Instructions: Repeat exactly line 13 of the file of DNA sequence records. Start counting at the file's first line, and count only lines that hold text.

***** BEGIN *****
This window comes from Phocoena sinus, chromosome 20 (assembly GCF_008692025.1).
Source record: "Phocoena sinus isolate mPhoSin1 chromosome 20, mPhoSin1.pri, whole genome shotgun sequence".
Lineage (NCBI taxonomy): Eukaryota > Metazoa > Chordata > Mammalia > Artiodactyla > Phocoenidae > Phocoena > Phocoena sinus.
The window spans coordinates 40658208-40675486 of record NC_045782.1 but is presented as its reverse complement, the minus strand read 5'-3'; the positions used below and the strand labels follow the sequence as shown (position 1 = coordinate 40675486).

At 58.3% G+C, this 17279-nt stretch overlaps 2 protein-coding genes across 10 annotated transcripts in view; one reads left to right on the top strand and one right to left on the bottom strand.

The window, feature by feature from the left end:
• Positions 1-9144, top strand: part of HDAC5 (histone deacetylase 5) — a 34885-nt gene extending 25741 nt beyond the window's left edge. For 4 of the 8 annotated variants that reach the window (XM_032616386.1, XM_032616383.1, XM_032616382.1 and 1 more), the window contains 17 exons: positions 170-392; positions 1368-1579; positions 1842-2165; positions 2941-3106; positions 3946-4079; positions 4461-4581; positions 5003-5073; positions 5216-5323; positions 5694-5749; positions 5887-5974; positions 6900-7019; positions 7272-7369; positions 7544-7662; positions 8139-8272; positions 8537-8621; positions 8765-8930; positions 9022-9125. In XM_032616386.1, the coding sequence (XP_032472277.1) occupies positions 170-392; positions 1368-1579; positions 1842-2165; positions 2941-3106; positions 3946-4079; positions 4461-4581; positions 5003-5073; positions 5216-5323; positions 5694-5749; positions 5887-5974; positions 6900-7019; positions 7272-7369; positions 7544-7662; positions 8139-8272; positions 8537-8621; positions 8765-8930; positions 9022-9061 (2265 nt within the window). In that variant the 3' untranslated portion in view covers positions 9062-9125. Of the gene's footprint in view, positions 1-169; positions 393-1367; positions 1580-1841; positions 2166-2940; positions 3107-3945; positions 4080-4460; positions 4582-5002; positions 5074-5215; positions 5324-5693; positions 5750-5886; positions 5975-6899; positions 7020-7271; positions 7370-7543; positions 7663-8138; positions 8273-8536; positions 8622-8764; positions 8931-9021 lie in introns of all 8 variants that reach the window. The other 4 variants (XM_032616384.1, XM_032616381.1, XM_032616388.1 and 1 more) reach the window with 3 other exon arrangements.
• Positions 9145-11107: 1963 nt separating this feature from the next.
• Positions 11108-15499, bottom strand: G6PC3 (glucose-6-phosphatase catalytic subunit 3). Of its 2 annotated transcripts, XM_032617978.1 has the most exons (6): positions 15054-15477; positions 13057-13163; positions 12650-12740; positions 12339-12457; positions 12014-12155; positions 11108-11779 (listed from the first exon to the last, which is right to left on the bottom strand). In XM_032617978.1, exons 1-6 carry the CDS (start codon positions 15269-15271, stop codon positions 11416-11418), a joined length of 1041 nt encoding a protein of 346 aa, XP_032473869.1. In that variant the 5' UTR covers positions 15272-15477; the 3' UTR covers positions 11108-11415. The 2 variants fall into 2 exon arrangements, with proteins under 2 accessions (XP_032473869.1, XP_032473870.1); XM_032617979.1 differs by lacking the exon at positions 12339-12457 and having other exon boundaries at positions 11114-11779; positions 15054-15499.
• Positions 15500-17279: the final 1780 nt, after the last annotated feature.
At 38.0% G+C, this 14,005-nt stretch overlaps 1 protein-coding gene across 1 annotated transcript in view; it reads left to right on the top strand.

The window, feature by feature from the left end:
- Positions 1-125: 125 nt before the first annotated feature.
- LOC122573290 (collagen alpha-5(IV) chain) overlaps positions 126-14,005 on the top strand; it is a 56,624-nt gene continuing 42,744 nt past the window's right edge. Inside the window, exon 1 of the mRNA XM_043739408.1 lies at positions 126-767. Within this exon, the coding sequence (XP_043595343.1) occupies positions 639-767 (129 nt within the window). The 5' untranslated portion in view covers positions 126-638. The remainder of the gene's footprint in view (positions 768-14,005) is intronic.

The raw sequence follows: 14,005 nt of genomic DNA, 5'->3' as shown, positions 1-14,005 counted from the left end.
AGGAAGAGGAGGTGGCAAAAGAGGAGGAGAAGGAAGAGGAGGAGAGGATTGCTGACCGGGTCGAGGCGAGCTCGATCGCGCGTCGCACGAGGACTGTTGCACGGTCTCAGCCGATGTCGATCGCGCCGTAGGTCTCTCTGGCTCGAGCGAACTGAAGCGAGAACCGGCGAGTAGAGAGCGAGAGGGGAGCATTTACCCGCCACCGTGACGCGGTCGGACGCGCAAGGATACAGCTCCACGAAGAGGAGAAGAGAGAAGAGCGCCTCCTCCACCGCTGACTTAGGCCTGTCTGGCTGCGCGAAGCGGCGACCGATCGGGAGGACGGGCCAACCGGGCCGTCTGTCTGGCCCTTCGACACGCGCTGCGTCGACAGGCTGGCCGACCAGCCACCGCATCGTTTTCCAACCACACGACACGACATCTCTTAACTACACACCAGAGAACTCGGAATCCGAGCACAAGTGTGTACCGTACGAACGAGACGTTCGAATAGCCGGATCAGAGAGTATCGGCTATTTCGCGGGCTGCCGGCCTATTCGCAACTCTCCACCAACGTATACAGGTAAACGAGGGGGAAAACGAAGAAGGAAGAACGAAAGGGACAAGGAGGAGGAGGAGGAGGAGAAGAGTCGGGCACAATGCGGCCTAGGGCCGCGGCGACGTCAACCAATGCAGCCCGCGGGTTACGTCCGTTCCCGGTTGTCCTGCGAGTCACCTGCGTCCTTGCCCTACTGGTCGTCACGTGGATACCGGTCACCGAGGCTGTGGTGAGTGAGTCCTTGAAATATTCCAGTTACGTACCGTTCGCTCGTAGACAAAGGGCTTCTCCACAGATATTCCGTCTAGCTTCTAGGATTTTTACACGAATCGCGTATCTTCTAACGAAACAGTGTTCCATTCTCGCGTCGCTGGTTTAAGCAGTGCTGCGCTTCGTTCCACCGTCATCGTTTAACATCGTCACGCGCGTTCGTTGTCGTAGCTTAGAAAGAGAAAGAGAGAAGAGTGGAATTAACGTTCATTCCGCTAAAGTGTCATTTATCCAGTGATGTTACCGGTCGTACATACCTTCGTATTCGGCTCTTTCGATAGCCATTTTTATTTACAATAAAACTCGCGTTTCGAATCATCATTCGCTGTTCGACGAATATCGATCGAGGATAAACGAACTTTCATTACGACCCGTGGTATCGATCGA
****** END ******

- Positions 1-125: 125 nt before the first annotated feature.